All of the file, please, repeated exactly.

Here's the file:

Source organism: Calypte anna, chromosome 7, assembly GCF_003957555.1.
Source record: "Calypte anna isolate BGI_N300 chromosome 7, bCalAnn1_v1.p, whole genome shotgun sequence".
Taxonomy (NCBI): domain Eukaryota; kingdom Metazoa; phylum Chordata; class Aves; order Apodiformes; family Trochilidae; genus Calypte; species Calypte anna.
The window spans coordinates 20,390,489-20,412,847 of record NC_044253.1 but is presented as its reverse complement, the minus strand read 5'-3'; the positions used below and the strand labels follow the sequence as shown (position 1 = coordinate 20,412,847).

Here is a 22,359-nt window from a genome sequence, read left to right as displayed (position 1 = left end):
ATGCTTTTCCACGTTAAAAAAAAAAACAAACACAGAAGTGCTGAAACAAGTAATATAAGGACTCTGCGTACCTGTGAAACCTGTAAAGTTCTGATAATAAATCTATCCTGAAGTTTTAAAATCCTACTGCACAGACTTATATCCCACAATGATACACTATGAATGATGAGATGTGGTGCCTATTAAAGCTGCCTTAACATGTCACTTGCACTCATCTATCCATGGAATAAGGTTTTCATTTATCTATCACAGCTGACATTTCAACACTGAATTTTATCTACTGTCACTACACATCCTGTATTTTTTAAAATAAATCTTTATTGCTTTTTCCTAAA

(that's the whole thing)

Source organism: Calypte anna, chromosome 7, assembly GCF_003957555.1.
Source record: "Calypte anna isolate BGI_N300 chromosome 7, bCalAnn1_v1.p, whole genome shotgun sequence".
Taxonomy (NCBI): domain Eukaryota; kingdom Metazoa; phylum Chordata; class Aves; order Apodiformes; family Trochilidae; genus Calypte; species Calypte anna.
The window spans coordinates 20,390,489-20,412,847 of record NC_044253.1 but is presented as its reverse complement, the minus strand read 5'-3'; the positions used below and the strand labels follow the sequence as shown (position 1 = coordinate 20,412,847).

Here is a 22,359-nt window from a genome sequence, read left to right as displayed (position 1 = left end):
ATGCTTTTCCACGTTAAAAAAAAAAACAAACACAGAAGTGCTGAAACAAGTAATATAAGGACTCTGCGTACCTGTGAAACCTGTAAAGTTCTGATAATAAATCTATCCTGAAGTTTTAAAATCCTACTGCACAGACTTATATCCCACAATGATACACTATGAATGATGAGATGTGGTGCCTATTAAAGCTGCCTTAACATGTCACTTGCACTCATCTATCCATGGAATAAGGTTTTCATTTATCTATCACAGCTGACATTTCAACACTGAATTTTATCTACTGTCACTACACATCCTGTATTTTTTAAAATAAATCTTTATTGCTTTTTCCTAAA